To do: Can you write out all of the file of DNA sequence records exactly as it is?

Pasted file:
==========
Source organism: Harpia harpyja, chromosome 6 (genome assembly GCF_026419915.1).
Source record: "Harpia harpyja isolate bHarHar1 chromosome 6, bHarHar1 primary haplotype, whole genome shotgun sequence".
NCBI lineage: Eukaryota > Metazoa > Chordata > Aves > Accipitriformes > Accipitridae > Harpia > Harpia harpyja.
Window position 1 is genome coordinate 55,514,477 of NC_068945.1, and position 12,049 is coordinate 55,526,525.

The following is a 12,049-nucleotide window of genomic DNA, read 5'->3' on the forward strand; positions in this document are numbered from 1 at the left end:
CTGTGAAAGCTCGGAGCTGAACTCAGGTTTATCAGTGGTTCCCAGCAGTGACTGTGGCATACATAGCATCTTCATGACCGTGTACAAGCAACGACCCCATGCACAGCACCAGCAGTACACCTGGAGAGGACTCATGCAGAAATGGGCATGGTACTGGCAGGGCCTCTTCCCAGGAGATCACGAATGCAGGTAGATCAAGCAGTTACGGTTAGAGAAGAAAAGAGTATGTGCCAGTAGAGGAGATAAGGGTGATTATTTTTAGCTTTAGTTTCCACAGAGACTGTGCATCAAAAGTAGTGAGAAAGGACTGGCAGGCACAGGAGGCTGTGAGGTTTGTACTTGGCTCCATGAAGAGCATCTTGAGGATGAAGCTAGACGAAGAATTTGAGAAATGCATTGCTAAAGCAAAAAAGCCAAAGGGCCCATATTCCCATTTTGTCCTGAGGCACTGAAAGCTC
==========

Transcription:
Source organism: Harpia harpyja, chromosome 6 (genome assembly GCF_026419915.1).
Source record: "Harpia harpyja isolate bHarHar1 chromosome 6, bHarHar1 primary haplotype, whole genome shotgun sequence".
NCBI lineage: Eukaryota > Metazoa > Chordata > Aves > Accipitriformes > Accipitridae > Harpia > Harpia harpyja.
Window position 1 is genome coordinate 55,514,477 of NC_068945.1, and position 12,049 is coordinate 55,526,525.

The following is a 12,049-nucleotide window of genomic DNA, read 5'->3' on the forward strand; positions in this document are numbered from 1 at the left end:
CTGTGAAAGCTCGGAGCTGAACTCAGGTTTATCAGTGGTTCCCAGCAGTGACTGTGGCATACATAGCATCTTCATGACCGTGTACAAGCAACGACCCCATGCACAGCACCAGCAGTACACCTGGAGAGGACTCATGCAGAAATGGGCATGGTACTGGCAGGGCCTCTTCCCAGGAGATCACGAATGCAGGTAGATCAAGCAGTTACGGTTAGAGAAGAAAAGAGTATGTGCCAGTAGAGGAGATAAGGGTGATTATTTTTAGCTTTAGTTTCCACAGAGACTGTGCATCAAAAGTAGTGAGAAAGGACTGGCAGGCACAGGAGGCTGTGAGGTTTGTACTTGGCTCCATGAAGAGCATCTTGAGGATGAAGCTAGACGAAGAATTTGAGAAATGCATTGCTAAAGCAAAAAAGCCAAAGGGCCCATATTCCCATTTTGTCCTGAGGCACTGAAAGCTC